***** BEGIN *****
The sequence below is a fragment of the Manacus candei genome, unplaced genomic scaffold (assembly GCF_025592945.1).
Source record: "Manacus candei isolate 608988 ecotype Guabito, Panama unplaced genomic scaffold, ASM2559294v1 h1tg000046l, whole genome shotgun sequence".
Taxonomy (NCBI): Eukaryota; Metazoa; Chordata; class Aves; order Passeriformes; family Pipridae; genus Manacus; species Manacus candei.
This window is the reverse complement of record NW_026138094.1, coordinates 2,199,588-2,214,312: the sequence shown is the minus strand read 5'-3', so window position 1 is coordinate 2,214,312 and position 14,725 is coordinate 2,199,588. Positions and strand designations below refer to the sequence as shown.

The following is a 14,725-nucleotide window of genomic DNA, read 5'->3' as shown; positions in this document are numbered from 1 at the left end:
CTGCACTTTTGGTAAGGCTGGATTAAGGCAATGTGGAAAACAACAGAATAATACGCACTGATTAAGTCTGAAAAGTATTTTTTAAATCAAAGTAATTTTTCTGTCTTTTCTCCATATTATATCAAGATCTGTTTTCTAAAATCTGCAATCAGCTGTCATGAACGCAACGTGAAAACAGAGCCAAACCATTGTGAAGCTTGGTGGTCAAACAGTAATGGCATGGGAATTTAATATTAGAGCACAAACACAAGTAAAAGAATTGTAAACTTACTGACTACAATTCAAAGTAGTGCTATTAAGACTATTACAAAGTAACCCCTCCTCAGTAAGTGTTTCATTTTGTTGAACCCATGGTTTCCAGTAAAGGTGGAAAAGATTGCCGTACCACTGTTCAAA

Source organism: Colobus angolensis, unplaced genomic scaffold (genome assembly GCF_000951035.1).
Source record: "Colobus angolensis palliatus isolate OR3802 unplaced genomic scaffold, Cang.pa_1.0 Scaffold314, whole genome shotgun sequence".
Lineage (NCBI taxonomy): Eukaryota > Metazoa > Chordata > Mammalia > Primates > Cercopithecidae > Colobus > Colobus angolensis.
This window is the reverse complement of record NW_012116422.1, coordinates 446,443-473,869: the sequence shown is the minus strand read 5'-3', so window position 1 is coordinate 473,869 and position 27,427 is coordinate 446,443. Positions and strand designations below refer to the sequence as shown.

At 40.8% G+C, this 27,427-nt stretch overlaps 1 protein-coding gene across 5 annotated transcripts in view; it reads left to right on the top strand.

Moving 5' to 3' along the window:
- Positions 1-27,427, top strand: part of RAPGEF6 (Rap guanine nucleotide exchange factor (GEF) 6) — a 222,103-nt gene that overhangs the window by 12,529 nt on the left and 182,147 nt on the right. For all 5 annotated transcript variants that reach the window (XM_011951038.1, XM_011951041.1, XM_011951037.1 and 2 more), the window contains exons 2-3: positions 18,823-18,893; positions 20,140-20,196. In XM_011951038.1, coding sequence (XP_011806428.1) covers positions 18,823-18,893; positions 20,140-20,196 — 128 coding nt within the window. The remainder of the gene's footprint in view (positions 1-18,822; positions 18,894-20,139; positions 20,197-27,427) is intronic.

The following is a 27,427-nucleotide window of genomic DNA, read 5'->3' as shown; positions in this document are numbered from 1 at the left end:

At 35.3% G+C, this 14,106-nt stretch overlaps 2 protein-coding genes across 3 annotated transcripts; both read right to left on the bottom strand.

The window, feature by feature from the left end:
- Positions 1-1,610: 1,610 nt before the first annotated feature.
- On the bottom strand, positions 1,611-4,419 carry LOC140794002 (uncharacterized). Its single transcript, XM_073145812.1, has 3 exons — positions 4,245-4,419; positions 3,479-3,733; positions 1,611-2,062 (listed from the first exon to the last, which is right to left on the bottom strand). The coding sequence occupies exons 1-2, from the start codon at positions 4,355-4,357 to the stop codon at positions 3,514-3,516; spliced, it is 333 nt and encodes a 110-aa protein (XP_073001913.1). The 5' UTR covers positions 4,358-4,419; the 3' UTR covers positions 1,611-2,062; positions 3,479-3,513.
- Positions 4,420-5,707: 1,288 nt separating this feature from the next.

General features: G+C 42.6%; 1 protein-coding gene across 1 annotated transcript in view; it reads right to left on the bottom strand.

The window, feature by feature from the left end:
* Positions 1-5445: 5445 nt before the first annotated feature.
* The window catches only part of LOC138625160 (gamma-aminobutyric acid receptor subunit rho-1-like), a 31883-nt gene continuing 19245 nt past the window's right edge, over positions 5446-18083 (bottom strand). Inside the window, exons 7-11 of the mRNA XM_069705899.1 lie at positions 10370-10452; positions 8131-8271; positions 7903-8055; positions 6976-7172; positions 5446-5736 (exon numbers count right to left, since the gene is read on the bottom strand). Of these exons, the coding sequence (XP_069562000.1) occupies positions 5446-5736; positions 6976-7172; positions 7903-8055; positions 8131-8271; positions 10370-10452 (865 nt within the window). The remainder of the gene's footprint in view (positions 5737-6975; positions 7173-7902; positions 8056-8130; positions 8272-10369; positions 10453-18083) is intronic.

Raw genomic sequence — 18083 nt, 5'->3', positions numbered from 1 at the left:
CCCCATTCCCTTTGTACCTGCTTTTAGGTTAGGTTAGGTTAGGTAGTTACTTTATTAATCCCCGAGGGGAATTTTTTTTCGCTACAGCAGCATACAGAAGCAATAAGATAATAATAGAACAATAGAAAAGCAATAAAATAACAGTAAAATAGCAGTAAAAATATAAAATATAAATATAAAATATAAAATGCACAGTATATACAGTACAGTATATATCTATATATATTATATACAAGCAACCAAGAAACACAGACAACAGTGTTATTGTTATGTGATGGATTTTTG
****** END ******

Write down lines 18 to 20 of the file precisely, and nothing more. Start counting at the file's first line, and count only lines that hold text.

- On the bottom strand, positions 1,611-4,419 carry LOC140794002 (uncharacterized). Its single transcript, XM_073145812.1, has 3 exons — positions 4,245-4,419; positions 3,479-3,733; positions 1,611-2,062 (listed from the first exon to the last, which is right to left on the bottom strand). The coding sequence occupies exons 1-2, from the start codon at positions 4,355-4,357 to the stop codon at positions 3,514-3,516; spliced, it is 333 nt and encodes a 110-aa protein (XP_073001913.1). The 5' UTR covers positions 4,358-4,419; the 3' UTR covers positions 1,611-2,062; positions 3,479-3,513.
- Positions 4,420-5,707: 1,288 nt separating this feature from the next.

General features: G+C 42.6%; 1 protein-coding gene across 1 annotated transcript in view; it reads right to left on the bottom strand.